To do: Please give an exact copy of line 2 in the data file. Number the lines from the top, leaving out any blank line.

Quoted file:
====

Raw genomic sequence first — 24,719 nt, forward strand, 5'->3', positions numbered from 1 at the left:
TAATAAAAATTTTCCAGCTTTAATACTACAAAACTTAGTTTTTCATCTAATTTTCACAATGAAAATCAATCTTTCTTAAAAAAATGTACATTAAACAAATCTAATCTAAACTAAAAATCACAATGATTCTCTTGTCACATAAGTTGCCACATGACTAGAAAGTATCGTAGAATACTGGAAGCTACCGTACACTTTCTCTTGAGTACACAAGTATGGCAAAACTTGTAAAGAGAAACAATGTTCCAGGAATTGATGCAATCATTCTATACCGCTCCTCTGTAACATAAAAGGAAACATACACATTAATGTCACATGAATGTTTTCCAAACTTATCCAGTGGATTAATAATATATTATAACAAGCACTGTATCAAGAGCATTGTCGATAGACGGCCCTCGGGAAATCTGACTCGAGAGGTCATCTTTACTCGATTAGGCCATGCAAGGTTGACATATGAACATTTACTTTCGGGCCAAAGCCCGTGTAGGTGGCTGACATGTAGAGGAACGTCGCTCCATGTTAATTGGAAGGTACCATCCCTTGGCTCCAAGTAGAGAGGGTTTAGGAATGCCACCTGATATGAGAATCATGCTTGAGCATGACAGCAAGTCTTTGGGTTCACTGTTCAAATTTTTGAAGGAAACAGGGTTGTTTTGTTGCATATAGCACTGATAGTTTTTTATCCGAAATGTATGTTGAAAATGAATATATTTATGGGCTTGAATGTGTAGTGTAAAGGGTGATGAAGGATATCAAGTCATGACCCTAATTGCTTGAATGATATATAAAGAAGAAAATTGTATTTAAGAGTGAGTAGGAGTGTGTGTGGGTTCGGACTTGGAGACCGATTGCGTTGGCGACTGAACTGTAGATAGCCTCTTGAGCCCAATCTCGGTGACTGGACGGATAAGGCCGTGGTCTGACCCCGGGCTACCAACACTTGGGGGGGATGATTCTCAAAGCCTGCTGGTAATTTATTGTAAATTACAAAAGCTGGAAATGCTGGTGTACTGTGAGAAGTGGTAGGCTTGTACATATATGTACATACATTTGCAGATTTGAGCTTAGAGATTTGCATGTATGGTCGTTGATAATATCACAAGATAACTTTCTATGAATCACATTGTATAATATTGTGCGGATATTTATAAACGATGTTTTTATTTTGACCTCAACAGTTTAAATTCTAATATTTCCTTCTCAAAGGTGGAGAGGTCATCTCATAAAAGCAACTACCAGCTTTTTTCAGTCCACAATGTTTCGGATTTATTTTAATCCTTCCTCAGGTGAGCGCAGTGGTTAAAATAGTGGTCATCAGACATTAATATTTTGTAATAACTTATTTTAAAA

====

TAATAAAAATTTTCCAGCTTTAATACTACAAAACTTAGTTTTTCATCTAATTTTCACAATGAAAATCAATCTTTCTTAAAAAAATGTACATTAAACAAATCTAATCTAAACTAAAAATCACAATGATTCTCTTGTCACATAAGTTGCCACATGACTAGAAAGTATCGTAGAATACTGGAAGCTACCGTACACTTTCTCTTGAGTACACAAGTATGGCAAAACTTGTAAAGAGAAACAATGTTCCAGGAATTGATGCAATCATTCTATACCGCTCCTCTGTAACATAAAAGGAAACATACACATTAATGTCACATGAATGTTTTCCAAACTTATCCAGTGGATTAATAATATATTATAACAAGCACTGTATCAAGAGCATTGTCGATAGACGGCCCTCGGGAAATCTGACTCGAGAGGTCATCTTTACTCGATTAGGCCATGCAAGGTTGACATATGAACATTTACTTTCGGGCCAAAGCCCGTGTAGGTGGCTGACATGTAGAGGAACGTCGCTCCATGTTAATTGGAAGGTACCATCCCTTGGCTCCAAGTAGAGAGGGTTTAGGAATGCCACCTGATATGAGAATCATGCTTGAGCATGACAGCAAGTCTTTGGGTTCACTGTTCAAATTTTTGAAGGAAACAGGGTTGTTTTGTTGCATATAGCACTGATAGTTTTTTATCCGAAATGTATGTTGAAAATGAATATATTTATGGGCTTGAATGTGTAGTGTAAAGGGTGATGAAGGATATCAAGTCATGACCCTAATTGCTTGAATGATATATAAAGAAGAAAATTGTATTTAAGAGTGAGTAGGAGTGTGTGTGGGTTCGGACTTGGAGACCGATTGCGTTGGCGACTGAACTGTAGATAGCCTCTTGAGCCCAATCTCGGTGACTGGACGGATAAGGCCGTGGTCTGACCCCGGGCTACCAACACTTGGGGGGGATGATTCTCAAAGCCTGCTGGTAATTTATTGTAAATTACAAAAGCTGGAAATGCTGGTGTACTGTGAGAAGTGGTAGGCTTGTACATATATGTACATACATTTGCAGATTTGAGCTTAGAGATTTGCATGTATGGTCGTTGATAATATCACAAGATAACTTTCTATGAATCACATTGTATAATATTGTGCGGATATTTATAAACGATGTTTTTATTTTGACCTCAACAGTTTAAATTCTAATATTTCCTTCTCAAAGGTGGAGAGGTCATCTCATAAAAGCAACTACCAGCTTTTTTCAGTCCACAATGTTTCGGATTTATTTTAATCCTTCCTCAGGTGAGCGCAGTGGTTAAAATAGTGGTCATCAGACATTAATATTTTGTAATAACTTATTTTAAAA